Ireland Ranked 8th in World for Materials Science Research

Posted on: 07 October 2010

Ireland has been ranked 8th in the world for quality of research in Materials Science over the past decade, according to Thomson Reuters.  Ireland’s ranking of 8th out of 162 countries is well ahead of larger nations such as France, Canada, Australia and Japan.  Materials Science is the study of the characteristics and uses of materials and includes Nanoscience, the study of materials at very tiny dimensions.  The data comes from the Essential Science Indicators database of Thomson Reuters and covered the period January 2000 to April 2010.  

Of Ireland’s top 20 research papers, 14 came from researchers in Trinity College Dublin. Ireland’s top five and eight of the top ten were from researchers in TCD’s dedicated nanoscience institute, CRANN, drawing on the skills and research excellence of the College’s Schools of Physics and Chemistry and the Trinity Centre for Bioengineering.  Two of the top five papers were by CRANN Principal Investigator, Professor Jonathan Coleman from the School of Physics, who was recently awarded a prestigious European Research Council Starter Grant.  The research papers listed feature his work on carbon nanotubes.*

Carbon nanotube

Professor John Boland, Director of CRANN said, “Ireland’s ranking at 8th in the world is testament to the investment in Nanoscience over the past decade which has resulted in some of the world’s leading research taking place here.  These rankings are critical as they increase Ireland’s competitiveness amongst research institutes around the world who compete for non-exchequer and corporate funding for research programmes.  Ireland’s growing expertise and global recognition of the quality of the work being done here is essential to attracting international funding.”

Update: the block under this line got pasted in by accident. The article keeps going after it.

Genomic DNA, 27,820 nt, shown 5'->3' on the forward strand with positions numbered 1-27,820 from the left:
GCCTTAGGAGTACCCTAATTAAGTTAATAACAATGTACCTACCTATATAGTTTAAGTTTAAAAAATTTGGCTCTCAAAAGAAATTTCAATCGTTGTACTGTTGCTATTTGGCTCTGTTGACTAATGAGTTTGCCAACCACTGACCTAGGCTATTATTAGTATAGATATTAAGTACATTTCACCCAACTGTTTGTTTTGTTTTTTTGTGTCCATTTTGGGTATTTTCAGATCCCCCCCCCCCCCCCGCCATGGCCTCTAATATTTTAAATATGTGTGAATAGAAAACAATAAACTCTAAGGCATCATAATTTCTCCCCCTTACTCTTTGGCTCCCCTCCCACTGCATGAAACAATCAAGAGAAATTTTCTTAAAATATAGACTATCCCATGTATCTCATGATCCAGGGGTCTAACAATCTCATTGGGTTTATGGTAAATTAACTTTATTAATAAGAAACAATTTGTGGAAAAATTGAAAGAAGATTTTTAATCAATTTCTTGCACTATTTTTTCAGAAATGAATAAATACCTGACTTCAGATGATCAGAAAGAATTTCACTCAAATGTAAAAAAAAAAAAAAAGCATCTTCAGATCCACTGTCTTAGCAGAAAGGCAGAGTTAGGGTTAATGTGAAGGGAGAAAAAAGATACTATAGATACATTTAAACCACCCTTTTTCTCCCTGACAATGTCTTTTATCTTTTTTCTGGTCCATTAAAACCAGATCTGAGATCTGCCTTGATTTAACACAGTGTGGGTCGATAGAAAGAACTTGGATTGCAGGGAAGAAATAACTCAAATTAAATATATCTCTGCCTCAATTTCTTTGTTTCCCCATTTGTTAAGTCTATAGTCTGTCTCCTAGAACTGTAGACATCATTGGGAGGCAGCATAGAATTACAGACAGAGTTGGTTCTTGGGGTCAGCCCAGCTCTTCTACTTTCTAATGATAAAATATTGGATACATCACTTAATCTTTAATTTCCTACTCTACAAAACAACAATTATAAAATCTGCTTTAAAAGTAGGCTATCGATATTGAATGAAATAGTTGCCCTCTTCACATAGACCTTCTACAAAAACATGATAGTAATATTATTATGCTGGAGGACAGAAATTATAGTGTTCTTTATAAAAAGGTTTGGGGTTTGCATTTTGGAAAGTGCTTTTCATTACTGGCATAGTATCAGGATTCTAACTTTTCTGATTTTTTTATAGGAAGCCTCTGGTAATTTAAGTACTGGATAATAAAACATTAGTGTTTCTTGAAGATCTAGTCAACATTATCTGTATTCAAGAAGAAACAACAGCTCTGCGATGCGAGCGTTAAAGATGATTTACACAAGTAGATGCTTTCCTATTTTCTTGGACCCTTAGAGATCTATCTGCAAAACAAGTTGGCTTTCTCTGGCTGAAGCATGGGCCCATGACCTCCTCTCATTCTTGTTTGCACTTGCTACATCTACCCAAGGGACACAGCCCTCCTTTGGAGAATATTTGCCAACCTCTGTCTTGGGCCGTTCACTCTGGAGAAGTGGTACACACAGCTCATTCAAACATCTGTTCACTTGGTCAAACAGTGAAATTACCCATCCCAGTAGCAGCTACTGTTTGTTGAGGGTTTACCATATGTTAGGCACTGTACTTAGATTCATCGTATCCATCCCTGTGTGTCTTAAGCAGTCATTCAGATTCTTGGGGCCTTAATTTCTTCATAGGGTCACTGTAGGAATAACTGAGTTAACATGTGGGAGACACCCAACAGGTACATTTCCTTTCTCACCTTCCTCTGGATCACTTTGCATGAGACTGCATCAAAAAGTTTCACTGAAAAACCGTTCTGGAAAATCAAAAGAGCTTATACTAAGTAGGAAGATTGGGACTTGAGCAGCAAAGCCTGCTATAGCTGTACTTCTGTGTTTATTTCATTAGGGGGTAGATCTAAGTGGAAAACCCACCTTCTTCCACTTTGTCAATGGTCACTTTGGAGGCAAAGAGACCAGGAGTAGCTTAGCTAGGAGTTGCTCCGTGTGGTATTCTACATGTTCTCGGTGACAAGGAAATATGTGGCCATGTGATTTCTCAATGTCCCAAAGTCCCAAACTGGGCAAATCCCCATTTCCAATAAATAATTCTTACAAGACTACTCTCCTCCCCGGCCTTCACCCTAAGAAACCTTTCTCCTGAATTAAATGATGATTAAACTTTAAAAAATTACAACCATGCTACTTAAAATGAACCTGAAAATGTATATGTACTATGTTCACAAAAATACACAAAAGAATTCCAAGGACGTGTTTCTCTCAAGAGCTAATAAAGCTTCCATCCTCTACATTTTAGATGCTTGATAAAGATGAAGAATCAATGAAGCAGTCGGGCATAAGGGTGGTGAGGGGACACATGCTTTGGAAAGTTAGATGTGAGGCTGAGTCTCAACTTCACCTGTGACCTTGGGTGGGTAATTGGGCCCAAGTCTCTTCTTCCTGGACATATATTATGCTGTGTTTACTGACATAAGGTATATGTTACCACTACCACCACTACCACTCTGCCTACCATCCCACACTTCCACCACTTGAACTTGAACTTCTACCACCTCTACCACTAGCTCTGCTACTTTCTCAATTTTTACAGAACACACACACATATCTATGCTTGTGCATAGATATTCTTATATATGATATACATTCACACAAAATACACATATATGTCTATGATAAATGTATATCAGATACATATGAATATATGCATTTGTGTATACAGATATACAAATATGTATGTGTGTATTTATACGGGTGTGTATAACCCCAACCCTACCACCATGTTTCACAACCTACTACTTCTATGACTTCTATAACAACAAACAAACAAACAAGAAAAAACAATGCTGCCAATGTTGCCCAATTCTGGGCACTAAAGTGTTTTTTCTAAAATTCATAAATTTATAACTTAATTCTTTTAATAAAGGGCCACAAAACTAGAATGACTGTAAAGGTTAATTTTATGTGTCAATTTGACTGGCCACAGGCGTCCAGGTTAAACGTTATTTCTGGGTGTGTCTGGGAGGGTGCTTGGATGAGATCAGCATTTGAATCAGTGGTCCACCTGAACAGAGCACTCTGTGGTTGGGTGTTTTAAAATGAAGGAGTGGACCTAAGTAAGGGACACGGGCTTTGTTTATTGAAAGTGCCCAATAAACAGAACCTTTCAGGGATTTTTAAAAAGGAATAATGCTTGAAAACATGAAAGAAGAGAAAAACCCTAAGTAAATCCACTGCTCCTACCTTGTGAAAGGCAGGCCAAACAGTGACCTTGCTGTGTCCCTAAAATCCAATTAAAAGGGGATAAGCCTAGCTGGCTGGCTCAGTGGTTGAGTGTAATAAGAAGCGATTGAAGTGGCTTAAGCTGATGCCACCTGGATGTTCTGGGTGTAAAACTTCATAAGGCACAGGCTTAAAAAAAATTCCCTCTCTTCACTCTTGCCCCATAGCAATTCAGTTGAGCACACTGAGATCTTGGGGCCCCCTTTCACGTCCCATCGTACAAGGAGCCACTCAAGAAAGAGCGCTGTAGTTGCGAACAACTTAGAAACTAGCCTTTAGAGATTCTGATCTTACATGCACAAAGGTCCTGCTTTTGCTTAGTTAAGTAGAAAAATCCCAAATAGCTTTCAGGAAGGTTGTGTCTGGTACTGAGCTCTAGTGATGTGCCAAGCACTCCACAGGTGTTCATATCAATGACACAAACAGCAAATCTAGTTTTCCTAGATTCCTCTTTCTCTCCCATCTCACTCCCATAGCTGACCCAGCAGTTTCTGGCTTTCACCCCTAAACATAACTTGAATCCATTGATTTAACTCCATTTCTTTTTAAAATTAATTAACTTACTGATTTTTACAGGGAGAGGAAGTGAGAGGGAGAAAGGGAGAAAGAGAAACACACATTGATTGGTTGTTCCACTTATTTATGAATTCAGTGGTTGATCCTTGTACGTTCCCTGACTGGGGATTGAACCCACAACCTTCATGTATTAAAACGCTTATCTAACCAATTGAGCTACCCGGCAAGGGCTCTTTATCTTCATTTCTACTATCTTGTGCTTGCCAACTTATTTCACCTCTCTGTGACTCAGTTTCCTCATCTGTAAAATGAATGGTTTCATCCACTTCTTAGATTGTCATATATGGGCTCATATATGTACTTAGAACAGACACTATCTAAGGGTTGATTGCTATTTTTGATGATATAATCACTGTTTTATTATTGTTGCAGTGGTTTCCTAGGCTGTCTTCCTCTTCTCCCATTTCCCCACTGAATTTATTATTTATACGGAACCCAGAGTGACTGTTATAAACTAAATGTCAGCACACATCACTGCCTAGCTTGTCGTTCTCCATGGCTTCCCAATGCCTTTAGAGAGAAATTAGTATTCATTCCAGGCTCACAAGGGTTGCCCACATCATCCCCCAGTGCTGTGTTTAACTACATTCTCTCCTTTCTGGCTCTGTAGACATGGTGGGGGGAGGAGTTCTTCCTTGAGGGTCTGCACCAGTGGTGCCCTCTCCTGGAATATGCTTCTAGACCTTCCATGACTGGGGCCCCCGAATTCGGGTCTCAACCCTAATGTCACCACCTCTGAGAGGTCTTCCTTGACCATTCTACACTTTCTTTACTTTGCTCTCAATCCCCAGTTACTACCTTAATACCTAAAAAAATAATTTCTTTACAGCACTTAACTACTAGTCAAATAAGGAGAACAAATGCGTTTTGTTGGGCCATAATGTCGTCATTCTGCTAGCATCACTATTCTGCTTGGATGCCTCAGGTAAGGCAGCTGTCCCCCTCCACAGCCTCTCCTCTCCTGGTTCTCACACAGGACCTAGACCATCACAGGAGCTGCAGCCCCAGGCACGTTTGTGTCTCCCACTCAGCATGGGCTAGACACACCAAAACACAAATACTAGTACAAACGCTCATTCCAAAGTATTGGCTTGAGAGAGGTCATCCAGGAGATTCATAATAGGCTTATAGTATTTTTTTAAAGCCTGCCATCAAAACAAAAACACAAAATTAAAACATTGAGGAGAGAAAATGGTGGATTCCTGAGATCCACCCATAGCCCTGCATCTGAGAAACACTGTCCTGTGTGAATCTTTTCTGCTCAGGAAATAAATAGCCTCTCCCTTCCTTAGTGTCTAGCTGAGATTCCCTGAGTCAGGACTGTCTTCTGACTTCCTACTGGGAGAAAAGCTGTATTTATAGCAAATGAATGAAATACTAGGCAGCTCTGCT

Trinity’s Dean of Research, Dr David Lloyd, added: “Nanoscience has been a research priority for Trinity College for many years now. Our investment in both physical infrastructure and building critical mass of investigators in our centres, schools and research institutes has paid dividend through the realisation of world-leading scientific output. These research activities are additionally shaping our wider educational curriculum, with new structured PhD programmes and undergraduate degrees courses in Nanoscience in Trinity advancing the next generation of Irish-based researchers in this domain.”

Ranking is by citations per paper among nations that published 1,000 or more papers during the period to reveal weighted impact.  Essential Science Indicators lists nations ranked in the top 50 per cent for a field over a given period based on total citations. In materials science, 81 nations are listed, meaning 162 countries were surveyed. Some 47 nations published at least 1,000 papers in this field during the period. The world average in citation impact was 6.49. Ireland is well above that average at 9.23.

CRANN, established in 2004 is a SFI funded nanoscience research institute based at Trinity College Dublin. Nanoscience is a research discipline which underpins key innovations in many sectors. CRANN carries out research in partnership with over fifty companies and universities from over thirty countries around the world.

*Carbon nanotubes are one of the strongest and stiffest materials known to man. They are 150 times stronger than high strength steel but 5 times lighter.

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